Thursday, July 25, 2013

Shrew shrugs it off

Have you ever seen an animal spine like this? Neither had scientists until they dissected the specimen of hero shrew (Scutisorex somereni) that had been brought from Congo in 1910. It came with a story, as Bill Stanley, Director of Collections at Chicago's Field Museum explains, "The explorers watched in amazement as a full-grown man stood on the back of the hero shrew, and the animal walked away, unharmed." This shrew has a spine unique among mammals because of the way the lower vertebrae and the lateral processes interlock with their neighbors. This arrangement and the surrounding musculature account for the extraordinary strength that was observed. Now not only has an international team of zoologists identified a new species of hero shrew (Scutisorex thori), which they collected near the village of Baleko, Équateur Province, Democratic Republic of the Congo, they propose a reason for the animal's particularly strong backbone. It allows them to gain access to concentrated sources of beetle larvae by lifting logs, moving away rocks, and forcing the trunks of palm trees apart.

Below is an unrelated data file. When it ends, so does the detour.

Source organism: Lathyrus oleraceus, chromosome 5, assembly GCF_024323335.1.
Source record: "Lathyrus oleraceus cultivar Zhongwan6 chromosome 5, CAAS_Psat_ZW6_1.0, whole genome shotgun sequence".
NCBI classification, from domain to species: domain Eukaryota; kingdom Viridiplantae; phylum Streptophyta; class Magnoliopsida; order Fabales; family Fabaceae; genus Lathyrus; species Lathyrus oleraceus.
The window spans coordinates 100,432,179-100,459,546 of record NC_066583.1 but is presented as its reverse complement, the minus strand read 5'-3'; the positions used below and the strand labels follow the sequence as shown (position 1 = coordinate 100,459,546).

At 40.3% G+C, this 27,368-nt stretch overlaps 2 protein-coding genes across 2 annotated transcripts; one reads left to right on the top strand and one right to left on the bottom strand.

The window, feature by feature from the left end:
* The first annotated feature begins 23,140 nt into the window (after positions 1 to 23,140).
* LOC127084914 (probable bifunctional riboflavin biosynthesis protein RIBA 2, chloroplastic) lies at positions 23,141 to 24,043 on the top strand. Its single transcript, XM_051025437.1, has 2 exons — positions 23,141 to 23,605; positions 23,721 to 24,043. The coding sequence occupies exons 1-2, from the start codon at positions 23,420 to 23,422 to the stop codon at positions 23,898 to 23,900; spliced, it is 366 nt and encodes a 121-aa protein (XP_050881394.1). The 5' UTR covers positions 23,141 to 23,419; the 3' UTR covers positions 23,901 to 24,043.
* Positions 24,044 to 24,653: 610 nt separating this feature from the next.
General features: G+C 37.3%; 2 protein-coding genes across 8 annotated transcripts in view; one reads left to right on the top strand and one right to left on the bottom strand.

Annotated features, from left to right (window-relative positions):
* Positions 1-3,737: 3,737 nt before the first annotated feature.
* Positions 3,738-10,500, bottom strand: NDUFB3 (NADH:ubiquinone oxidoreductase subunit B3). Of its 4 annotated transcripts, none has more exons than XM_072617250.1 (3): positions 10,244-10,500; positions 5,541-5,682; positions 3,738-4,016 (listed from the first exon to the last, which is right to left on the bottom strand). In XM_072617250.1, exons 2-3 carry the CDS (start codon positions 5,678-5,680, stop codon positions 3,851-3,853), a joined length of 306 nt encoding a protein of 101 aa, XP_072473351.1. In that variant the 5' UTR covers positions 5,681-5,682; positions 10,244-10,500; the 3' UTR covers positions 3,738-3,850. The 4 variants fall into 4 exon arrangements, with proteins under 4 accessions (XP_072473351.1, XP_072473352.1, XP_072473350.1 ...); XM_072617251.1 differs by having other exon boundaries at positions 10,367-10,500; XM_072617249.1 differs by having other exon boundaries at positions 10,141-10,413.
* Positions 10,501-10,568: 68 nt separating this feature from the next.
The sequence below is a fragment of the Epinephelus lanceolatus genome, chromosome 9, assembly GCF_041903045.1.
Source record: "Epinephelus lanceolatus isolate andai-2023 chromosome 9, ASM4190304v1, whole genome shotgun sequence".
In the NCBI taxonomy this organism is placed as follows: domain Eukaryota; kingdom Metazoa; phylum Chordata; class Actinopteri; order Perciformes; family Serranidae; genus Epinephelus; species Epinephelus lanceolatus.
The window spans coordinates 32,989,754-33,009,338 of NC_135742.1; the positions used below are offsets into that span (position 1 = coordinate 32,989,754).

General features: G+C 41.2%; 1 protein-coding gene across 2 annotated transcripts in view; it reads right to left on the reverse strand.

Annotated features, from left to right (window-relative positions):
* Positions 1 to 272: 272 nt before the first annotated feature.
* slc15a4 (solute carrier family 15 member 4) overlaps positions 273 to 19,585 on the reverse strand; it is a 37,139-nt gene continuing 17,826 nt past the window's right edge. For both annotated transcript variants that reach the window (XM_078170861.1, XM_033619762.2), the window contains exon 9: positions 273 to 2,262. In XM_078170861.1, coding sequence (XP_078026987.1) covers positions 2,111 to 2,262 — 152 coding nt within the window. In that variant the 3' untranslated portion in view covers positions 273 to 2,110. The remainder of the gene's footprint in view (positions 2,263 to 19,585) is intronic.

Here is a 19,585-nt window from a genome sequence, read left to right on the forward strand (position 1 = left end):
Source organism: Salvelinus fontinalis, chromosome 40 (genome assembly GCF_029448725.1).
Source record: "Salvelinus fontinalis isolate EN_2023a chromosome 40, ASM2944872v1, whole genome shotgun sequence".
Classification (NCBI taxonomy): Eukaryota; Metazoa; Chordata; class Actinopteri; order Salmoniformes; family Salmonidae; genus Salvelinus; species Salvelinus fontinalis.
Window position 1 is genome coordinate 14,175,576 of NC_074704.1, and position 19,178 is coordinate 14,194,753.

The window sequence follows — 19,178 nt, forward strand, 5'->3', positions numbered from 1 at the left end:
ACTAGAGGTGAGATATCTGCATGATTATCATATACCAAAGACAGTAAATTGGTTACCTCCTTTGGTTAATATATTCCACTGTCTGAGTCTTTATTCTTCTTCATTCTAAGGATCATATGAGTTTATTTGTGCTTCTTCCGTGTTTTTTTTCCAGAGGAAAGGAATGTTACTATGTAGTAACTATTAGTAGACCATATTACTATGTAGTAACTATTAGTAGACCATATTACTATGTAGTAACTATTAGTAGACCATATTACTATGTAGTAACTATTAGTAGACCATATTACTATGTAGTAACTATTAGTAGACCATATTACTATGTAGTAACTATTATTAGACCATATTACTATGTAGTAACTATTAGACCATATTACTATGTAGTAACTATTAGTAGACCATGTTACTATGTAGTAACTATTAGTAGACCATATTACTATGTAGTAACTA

NOTE: Were you aware that while all the media attention was focused on the royal birth, more than 500 prisoners escaped from Abu Ghraib in Iraq?

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